Mr. Ralston did not file a written response to the affidavit. He has never filed written responses to the motions to compel. At the hearing, Mr. Ralston attempted to take full responsibility for the failure to cooperate in discovery:
MR. RALSTON: So we agree in part and we disagree in part. We certainly agree that we were very slow in getting started in responding to discovery requests and I want to emphasize that was my fault. There was – I’ve apologized to Mr. Matthews directly several times about this
THE COURT: How was it your fault?
*6 THE COURT: How was it your fault?
MR. RALSTON: I really would rather not say it out loud right now, but I had things going on in my life and I just wasn’t able to deal with it at the time.
THE COURT: Did you have documents that you didn’t prepare, didn’t turn over?
MR. RALSTON: I basically failed to explain to Mr. Sharp how important this was and to guide him through the process in the first stages, and that’s what – that was the initial –
THE COURT: Well, I appreciate you falling on your sword, but I think Mr. Sharp is able to read.
MR. RALSTON: Well, certainly, yeah. But I do feel responsible.
THE COURT: And if we have to take proof on that I can do that, but I’m going to assume that a successful business man is able to read the court documents that are delivered to him.
MR. RALSTON: Of course. So as far as everything else, now, at every stage of the game I -- well, I guess I should also explain this is the first time I’ve been involved in any significant amount of discovery since the early 2000s. It just doesn’t come up in my practice. And I did not foresee this coming. If I had known this was coming I may have gone a completely different way.
But – so be that as it may, you know, Mr. Matthews is an excellent litigator and I’m not. So I’m sorry that we took so long to get up to speed, but the ultimate point here is that we did get up to speed.
As Mr. Matthews says, we have now finally produced just about everything. He mentioned the Jessica Raines contract and then mentioned that in our responses that we have tried everything. Mr. Sharp has talked to Ms. Raines. He has talked to the other partner Kelly Goff (phonetic) who might have had a copy.
If they don’t have copies, we have produced everything we have, so we just don’t have it. And that’s what we said in the answer and I think that’s what the court says. If you don’t have it, you don’t have it and you just got to say so and that’s what we did.
As for – he mentioned the 2011 tax returns. If necessary Mr. Sharp can testify to this that we did – once I got up to speed we did produce the 2012 through 2017 tax returns and he went to who he thought was the accountant at the time and it turned out it was somebody else and he had to go somewhere else.
And we did get it and when we got it we turned it over to Mr. Matthews immediately. That was only about two weeks ago, but we did get it to him as soon as we could.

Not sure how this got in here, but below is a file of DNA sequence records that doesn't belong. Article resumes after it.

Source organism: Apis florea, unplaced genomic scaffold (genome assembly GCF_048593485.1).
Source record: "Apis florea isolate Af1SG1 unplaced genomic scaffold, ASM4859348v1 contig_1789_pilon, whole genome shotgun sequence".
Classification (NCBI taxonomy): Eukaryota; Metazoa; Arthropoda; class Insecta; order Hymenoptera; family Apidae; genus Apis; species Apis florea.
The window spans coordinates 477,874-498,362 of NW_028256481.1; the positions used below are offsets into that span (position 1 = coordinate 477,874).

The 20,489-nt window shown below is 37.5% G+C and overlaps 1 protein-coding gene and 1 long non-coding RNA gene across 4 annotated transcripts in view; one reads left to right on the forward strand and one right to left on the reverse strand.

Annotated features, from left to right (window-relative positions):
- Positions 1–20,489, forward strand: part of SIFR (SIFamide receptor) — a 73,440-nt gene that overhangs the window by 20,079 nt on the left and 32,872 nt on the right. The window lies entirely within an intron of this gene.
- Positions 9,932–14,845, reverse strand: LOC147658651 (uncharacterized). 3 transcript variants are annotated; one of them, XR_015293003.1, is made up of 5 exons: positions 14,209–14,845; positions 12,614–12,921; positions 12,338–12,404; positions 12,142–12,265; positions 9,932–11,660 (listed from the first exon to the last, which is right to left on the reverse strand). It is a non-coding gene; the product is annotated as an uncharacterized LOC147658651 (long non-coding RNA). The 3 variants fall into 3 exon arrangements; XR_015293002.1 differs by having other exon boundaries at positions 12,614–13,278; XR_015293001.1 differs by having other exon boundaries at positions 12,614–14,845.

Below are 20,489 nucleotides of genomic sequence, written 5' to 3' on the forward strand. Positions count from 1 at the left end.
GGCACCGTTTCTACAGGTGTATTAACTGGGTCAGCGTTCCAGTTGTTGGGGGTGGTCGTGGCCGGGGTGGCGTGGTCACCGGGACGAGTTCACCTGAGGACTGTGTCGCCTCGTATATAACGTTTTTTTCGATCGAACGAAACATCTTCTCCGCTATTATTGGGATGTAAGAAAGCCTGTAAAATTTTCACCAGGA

Hearing Transcript, May 16, 2019, p. 24, l. 6-p. 27, l. 3.
MR. RALSTON: And then as far as Mr. Matthews’ supplement that he filed last night, I don’t disagree with the timing, the dates, the basic background facts. What I disagree with is the coloring, the adjectives and the verbs. There is no misrepresentation. We have substantially complied with all of these discovery requests. Now, yes, very late, but we have complied. There is -- I don’t think there is anything actually missing anymore other than those things that we have explained why we can’t get it. So we were very late ringing the bell, but the bell did ring. And we’ve got everything in.
*7 And I concede that Mr. Matthews did have to do a lot of extra work. I think $10,000 is an awful lot, but I don’t dispute that he did a lot of extra work in this case. I just think that that’s a little bit too much.
And I cannot pick at his Affidavit. I glanced down the line at all those entries on the Affidavit and they do seem to all be associated with the motions to compel and the discovery issues so I can’t argue against that. I just don’t think it’s right to punish my client that much for –
THE COURT: Well, who should bear that burden? Ms. Long should bear it?
MR. RALSTON: I’m not quite sure that everything that Mr. Matthews did was necessary.
THE COURT: And who is going to figure that out?
THE COURT: In other words, it’s not my job to inspect the Affidavit without you saying I have trouble about this or I have trouble about that.
MR. RALSTON: Well, that’s another part of the problem with my business. Mr. Matthews has complained a number of times about we’ve given him things peace (sic) meal. And I’m sorry. That’s just how my life flows. I cannot stop and take several hours out of the day to sit down and crank things out. I have to -- everything is on the fly. I mean, if I -- I have got people calling me all day long doing this and doing that. Most of the things I do are three or four or five minutes.